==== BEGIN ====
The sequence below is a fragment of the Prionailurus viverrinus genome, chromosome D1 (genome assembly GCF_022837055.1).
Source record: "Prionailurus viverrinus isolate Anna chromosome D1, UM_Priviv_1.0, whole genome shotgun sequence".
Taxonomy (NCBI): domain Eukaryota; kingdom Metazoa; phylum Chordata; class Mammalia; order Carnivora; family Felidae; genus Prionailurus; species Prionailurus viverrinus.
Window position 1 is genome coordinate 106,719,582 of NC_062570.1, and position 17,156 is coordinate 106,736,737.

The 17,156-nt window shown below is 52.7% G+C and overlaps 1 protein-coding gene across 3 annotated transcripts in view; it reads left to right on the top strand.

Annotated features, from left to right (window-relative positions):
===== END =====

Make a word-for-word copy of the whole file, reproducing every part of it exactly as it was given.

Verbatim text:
The sequence below is a fragment of the Prionailurus viverrinus genome, chromosome D1 (genome assembly GCF_022837055.1).
Source record: "Prionailurus viverrinus isolate Anna chromosome D1, UM_Priviv_1.0, whole genome shotgun sequence".
Taxonomy (NCBI): domain Eukaryota; kingdom Metazoa; phylum Chordata; class Mammalia; order Carnivora; family Felidae; genus Prionailurus; species Prionailurus viverrinus.
Window position 1 is genome coordinate 106,719,582 of NC_062570.1, and position 17,156 is coordinate 106,736,737.

The 17,156-nt window shown below is 52.7% G+C and overlaps 1 protein-coding gene across 3 annotated transcripts in view; it reads left to right on the top strand.

Annotated features, from left to right (window-relative positions):